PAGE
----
Fluctuations in abundance of a stem-boring moth damaging shoots of Phragmites australis: causes and effects of overexploitation of food in a late-successional grass monoculture.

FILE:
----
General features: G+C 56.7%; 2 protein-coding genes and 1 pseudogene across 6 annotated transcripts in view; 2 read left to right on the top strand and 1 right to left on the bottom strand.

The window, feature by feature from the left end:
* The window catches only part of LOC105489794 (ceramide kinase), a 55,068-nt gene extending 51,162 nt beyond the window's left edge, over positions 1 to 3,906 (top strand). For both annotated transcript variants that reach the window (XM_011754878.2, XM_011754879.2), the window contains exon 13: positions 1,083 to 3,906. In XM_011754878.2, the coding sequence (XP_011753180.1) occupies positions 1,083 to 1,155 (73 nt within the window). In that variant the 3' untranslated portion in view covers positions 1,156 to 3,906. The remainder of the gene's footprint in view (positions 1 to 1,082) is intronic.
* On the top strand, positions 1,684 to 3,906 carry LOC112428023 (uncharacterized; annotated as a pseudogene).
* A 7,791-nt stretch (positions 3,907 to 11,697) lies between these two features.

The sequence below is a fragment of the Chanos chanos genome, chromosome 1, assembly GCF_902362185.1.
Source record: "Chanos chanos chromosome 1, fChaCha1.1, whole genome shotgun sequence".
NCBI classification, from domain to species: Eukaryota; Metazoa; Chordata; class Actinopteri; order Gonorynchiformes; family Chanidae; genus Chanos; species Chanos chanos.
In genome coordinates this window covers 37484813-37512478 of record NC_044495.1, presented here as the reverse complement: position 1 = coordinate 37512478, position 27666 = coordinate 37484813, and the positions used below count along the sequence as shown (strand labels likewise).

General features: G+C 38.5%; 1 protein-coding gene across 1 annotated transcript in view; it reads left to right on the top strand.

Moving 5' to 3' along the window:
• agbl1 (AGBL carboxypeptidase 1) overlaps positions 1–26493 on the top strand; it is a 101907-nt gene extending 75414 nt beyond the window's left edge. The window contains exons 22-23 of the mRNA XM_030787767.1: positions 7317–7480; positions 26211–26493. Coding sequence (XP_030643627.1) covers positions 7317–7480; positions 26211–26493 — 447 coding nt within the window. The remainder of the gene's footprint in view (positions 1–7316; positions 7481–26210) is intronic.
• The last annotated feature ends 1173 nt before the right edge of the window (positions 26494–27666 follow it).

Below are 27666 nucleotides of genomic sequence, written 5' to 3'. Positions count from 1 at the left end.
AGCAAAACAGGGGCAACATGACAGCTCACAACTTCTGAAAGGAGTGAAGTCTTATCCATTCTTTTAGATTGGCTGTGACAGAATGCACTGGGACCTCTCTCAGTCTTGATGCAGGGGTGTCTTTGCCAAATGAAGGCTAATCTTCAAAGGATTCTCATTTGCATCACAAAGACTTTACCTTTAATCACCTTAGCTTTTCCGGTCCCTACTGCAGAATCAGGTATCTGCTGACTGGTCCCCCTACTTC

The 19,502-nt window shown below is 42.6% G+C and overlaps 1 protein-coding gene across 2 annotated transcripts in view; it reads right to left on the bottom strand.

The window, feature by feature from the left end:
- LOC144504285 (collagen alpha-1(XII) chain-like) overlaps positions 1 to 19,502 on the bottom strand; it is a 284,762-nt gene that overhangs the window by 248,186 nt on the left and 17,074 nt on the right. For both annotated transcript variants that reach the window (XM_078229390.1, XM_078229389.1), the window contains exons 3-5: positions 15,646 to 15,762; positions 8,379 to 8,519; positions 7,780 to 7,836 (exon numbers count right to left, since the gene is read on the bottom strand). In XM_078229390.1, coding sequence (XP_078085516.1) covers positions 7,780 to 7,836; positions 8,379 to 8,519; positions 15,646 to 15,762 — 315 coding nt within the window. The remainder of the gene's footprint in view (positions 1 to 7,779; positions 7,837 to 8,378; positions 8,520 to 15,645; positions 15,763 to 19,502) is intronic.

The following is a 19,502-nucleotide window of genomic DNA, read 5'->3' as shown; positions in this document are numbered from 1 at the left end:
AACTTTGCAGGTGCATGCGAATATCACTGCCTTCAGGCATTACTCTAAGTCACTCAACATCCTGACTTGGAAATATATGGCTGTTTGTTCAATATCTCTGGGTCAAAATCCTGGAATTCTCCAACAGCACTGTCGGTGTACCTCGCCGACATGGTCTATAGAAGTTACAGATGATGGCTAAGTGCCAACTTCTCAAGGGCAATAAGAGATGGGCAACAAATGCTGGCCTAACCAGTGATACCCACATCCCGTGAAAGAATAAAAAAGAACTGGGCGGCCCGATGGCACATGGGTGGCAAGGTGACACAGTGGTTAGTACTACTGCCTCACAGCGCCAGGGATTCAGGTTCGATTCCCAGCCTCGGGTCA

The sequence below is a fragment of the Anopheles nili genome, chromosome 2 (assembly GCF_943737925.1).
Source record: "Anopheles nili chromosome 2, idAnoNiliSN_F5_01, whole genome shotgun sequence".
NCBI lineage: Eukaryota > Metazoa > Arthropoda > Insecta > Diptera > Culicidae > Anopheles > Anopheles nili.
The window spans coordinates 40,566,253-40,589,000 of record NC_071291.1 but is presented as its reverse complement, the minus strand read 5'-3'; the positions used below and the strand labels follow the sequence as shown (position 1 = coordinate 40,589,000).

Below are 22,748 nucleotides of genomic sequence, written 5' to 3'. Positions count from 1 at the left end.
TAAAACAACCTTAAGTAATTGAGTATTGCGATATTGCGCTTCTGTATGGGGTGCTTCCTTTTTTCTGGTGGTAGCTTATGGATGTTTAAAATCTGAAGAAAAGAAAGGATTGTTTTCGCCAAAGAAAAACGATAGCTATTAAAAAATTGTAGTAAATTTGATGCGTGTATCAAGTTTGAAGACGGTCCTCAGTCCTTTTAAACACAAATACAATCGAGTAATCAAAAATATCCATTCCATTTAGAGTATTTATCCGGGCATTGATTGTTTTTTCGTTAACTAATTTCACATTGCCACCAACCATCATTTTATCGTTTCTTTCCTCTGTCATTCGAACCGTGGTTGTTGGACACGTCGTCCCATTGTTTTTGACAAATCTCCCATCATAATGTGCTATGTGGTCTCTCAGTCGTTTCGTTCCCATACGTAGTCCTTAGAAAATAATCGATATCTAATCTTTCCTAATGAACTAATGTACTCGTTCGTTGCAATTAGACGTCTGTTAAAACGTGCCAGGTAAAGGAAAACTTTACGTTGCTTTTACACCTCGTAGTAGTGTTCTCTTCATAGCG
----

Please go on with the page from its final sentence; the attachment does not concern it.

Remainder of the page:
Fluctuations in the abundance of the noctuid Archanara geminipuncta, which causes damage to the silicate-rich shoots of common reed (Phragmites australis), were studied in the German Federal Republic. The pest showed a non-equilibrium nature of population fluctuations in this late-successional, apparent, and undisturbed grass monoculture. The striking similarities to pest outbreaks in crops (early successional plants in man-made pure stands) are discussed. The larvae needed thick shoots for stem-boring and pupation, so high population densities occurred only within optimal habitats (reed growing in wet habitats), with up to 96% of the shoots damaged. Thick shoots contained more silicate, minerals and nitrogen than thin shoots. Contrary to expectations, not only wet reed, but also dry reed, had a high coefficient of variation to moth abundance between habitats and years. Larval survival was positively correlated with the mean shoot diameter (= availability of suitable food) and negatively correlated with the number of damaged shoots (= intraspecific competition). In a multiple regression, these easily measurable shoot characters explained 82% of the variation in the abundance of pupae and 65% of the variance of larval survival. Larvae needed only 2-3 shoots before pupation, but even in wet reed, the ratio of damaged shoots to pupae could be as high as 25. Neither chemical plant defences nor predation prevented outbreaks, and population dynamics could not be explained by these factors. Population collapse appeared to be due to the overexploitation of food resources (when larvae damaged nearly all thick reed shoots) with a subsequent scramble competition resulting in larvae starving to death. Larval damage induced the production of narrow side shoots. The number of side shoots per damaged stem was positively correlated with average damage level in the stand, and this indicated that the response of reed to damage depended on properties of the clone (due to the high physiological integration) and habitat (light-induction of dormant buds due to the thinned canopy), but not on properties of the ramet. Reed responses were conflicting or suboptimal in that regrowth tissue (side shoots) not only rebuilt assimilation and competition ability, but also increased plant susceptibility to gall makers.